Monday, October 26, 2009

Controlling your Emotions

This is also one of the important aspect that can help us to maintain our fluency.

Just last night I was drunk and enjoying with ma cousins and friends.My speech was so fluent coz i was uncouncious at that time. I talked non stop for atleast 1 hour and didnt stammered on a single word. But due to this I got too much excited and stammered a lil bit on a word unluckily.And that was it.

One of my cousins started copying my stammering speech and makingfun of me. There were about 15 people over there and all started staring at me.Suddenly I became councious and that feeling of embarrassment came back and I felt like crying. But some how I managedto control maself and kept on talking without caring much about all of them staring at me.

That whole time from that party untill i reached home was like a nightmare to me. It was a time during which I didnt thought of anything else other then that embarrassing moment.It was the most embarrassing moment in ma life.It was just that single incident coming into ma mind again and again.But I know that i ve to face these kindaa situations in future too. Soi ve to be strong from inside in order to face these kind of embarrassing situations.

And one more thing was, that my cousins were also drunk and may be he didnt mean to do that (copying my stammer).

Anywayz, bcoz of this incident I am able to learn how to control our Emotions, bcoz they also play a vital role in our stammering.

So If you are also a stammerer or stutterer and if some one makes fun of your stammer and tries to copy your speech in front of group of people , you should just pass a smile and dont bother about this.Dont let these embarrassing moments to get accumulated in the Emotional part of ur mind. Just let it go.....!!!

Thursday, October 22, 2009

3 Mistakes that lead to Stutter

The path towards fluency may be rough, tough and difficult....but never impossible...

“It’s only words, and words are all I have, to take your heart away…” goes the verse from the famous song by the rock band “Boyzone”. Truly, communication plays a very important role today in our daily lives. People with strikingly good communication skills seem to win the hearts of people in society, and make a mark in their minds. Every classifieds in the newspapers coming from big multi-nationals, have “Excellent communication skills” as a requirement. Today’s is a competitive world, and the ability to ‘sell yourself’, has become a primary requisite, in the world wherein people are capable of selling peanuts for a billion bucks. I am a part of the same world, with challenges just a stretch more… It’s because I’ve been battling a battle against my words. Medically known as ‘Stammering’ or ‘Stuttering’, it’s a battle that is fought by billions of people round the country and the entire globe. And that’s a sort of consolation that it gives, that I am not alone in this battle. The million dollar question is – how we are going to win this battle, and climb the ladder of success, in this communication-driven world?

I was once asked why I stammer. I had no answer to the question that time. And if I ever had an answer, then I wouldn’t have been stammering. The causes of stammering as explained by medical science can be many. The therapists have many explanations for the factors leading to the condition. But, being a part of this battle, I can assert that, the real cause is the mind. You primarily stammer, because you think you will stammer.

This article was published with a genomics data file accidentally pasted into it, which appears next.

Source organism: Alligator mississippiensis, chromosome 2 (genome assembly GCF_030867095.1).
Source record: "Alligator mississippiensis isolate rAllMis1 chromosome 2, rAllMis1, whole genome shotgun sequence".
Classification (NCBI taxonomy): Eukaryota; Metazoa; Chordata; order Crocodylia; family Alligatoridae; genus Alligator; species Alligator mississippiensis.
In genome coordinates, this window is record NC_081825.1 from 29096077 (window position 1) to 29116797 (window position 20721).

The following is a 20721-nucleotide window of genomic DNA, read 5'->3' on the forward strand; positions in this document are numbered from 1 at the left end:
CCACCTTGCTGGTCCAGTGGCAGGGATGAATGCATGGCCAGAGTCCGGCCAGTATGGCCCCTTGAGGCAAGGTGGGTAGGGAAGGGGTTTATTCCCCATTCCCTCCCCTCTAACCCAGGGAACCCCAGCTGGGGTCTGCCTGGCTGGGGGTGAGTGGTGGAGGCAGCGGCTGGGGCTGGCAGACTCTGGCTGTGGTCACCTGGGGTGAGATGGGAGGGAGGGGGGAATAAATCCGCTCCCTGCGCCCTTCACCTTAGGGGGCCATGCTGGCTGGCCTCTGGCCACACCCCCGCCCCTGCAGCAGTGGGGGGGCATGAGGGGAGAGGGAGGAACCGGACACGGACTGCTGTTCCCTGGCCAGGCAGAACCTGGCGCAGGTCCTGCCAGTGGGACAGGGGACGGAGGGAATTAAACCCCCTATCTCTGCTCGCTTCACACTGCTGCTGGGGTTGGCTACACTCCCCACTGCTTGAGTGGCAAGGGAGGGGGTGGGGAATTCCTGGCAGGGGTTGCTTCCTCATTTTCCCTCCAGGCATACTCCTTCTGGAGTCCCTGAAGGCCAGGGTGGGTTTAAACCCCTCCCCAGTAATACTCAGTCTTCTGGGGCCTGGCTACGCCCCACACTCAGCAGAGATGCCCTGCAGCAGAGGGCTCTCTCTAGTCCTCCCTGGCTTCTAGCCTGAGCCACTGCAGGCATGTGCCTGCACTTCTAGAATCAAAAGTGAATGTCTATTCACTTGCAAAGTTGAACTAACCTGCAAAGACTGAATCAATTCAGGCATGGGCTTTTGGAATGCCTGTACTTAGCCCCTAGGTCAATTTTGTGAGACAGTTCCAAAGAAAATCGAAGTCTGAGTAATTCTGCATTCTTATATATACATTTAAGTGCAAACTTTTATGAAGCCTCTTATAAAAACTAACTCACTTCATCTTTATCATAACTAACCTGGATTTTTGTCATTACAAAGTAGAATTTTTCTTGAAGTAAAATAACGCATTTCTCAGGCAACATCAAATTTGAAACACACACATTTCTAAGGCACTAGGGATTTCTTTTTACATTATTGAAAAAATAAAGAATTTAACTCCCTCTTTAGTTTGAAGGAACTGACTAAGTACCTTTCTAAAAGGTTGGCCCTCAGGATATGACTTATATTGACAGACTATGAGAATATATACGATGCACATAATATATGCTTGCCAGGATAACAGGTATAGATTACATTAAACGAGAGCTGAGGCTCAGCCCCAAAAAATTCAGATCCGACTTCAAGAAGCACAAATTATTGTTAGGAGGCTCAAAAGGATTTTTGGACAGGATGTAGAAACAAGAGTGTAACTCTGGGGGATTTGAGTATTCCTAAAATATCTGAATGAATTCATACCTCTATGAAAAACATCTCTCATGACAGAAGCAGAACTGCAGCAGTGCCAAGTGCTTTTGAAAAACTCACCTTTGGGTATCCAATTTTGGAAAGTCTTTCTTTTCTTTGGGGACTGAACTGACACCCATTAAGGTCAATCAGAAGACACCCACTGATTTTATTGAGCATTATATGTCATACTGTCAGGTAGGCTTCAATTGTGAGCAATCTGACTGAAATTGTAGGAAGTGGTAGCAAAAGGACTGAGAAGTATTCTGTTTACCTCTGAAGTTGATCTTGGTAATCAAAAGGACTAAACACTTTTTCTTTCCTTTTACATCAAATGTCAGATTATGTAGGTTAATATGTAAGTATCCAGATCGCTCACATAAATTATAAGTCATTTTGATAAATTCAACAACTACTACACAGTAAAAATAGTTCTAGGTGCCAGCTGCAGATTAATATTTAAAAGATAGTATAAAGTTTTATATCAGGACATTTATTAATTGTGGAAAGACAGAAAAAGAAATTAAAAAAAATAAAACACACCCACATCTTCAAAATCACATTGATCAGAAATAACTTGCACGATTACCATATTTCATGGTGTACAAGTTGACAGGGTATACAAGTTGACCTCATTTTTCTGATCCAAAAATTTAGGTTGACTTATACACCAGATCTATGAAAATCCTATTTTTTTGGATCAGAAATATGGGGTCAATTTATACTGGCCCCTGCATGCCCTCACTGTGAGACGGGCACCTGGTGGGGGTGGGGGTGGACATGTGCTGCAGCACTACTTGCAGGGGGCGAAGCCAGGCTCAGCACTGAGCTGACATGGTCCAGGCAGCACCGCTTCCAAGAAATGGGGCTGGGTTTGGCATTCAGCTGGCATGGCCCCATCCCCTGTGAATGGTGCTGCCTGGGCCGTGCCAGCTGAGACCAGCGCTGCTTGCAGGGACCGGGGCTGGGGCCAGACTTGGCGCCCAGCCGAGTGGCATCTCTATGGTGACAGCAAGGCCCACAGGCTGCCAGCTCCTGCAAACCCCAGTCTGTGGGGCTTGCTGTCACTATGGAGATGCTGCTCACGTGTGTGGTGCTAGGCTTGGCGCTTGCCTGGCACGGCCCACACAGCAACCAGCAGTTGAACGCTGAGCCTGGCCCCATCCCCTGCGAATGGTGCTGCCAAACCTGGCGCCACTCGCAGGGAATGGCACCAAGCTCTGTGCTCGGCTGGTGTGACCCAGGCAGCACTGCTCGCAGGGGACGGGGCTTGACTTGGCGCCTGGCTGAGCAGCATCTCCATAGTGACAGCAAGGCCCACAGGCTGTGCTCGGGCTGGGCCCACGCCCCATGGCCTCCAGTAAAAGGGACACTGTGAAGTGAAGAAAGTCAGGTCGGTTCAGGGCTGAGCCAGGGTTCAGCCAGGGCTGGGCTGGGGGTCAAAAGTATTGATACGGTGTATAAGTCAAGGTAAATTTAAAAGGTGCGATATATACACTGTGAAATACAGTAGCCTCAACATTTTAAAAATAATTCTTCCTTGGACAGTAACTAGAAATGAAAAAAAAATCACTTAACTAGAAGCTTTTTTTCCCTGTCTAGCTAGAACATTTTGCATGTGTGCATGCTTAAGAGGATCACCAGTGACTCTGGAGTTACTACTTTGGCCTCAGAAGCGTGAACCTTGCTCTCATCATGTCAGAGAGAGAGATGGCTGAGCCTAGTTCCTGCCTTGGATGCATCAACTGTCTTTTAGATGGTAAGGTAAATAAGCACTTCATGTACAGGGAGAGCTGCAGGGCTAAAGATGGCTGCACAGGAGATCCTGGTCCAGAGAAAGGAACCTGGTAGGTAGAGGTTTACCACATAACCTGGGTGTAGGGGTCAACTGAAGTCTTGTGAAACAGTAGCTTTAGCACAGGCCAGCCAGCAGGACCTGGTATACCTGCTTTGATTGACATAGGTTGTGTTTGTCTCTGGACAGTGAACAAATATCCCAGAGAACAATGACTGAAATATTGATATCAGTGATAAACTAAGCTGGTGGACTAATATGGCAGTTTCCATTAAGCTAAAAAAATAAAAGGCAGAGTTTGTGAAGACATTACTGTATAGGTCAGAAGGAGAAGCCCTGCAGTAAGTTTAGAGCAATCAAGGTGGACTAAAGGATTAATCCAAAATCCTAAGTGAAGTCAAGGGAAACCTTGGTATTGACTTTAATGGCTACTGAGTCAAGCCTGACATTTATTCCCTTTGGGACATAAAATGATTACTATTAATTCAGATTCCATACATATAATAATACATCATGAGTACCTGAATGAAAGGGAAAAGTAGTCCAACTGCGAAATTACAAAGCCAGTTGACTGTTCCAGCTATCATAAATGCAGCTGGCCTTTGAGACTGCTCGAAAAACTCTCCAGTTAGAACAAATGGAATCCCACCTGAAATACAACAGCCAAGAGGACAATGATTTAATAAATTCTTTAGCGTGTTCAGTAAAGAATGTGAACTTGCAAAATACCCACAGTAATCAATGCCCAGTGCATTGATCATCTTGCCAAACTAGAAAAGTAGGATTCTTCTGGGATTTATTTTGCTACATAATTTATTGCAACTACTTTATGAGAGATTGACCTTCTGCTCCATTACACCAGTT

People do have problems in this world. But most of those problems are being kept private. This is one problem that cannot be shielded easily as it is associated with the most important aspect of humans. The very aspect that separates us humans from the animals. Obviously, it would lead to many embarrassing situations, demoralizing the person, and consequently, affecting his or her whole persona.

Having lived with this problem over the years, I have realized many things related to the same. I have analyzed the problem through my experiences and my other friends with the same problem, and listed out three key things that lead to or aggravate ‘stammering’:

1. Hasty or fast speech: This phenomenon persists in almost all of the stammerers. In an anticipation that we would stammer, we want to get away with the sentence as fast as possible, because of which we tend to speak at a break-neck speed. This instead of aiding, worsens the problem.

2. Distorted or no breathing while talking: This is another reason many stammerers experience blocks while talking. There is no co-ordination between breathing and talking. If you observe a fluent person speaking, you will notice that he will always take a breath in, before starting to speak. We stammerers, are so concerned about stammering that we don’t bother to inhale before starting to speak.

3. Talking in excitement: This is a vicious cycle. Stammering or stammering experiences in the past, leads to excitement while speaking, which in turn leads to stammering the next time we talk.

Medical science has an antidote for everything. There are pain-killers for pain, and paracetamol for cold and fever. Do we have an antidote for stammering? Well, I would say ‘yes’. The antidote is ‘Will power’, and ‘Attitude’. In my quest for fluency, I have visited many therapist, and speech experts. I have received and tried loads of tips and techniques. I have realized that whichever techniques you may try, finally it boils down to your will power. You should have immense will power to do away with your faulty style of speaking, and dedicatedly follow the style that you think is right for you. The correct style can be realized by analyzing yourself with respect to your severity, external factors affecting your stammering, your strengths and weaknesses. And finally it’s the attitude with which you approach this problem that counts. The problem may well demoralize you, but it’s your attitude that gives you strength to come back strong and try again the next time. Brooding over the ugly situations of the past serves no purpose. But learning from the past is the key.

Finally, it always helps to have role models. The biggest role models for me have been the Bollywood star, Hrithik Roshan and Partha Bagchi. Both have been stammers at some point of time in their lives, and they overcame it. Somehow, it gives me hope that one can overcome stammering. If these people did it, so can I. The key to success lies in your own hands. And these great people have discovered this key and unleashed its magic. The roadmap towards fluency lies within us.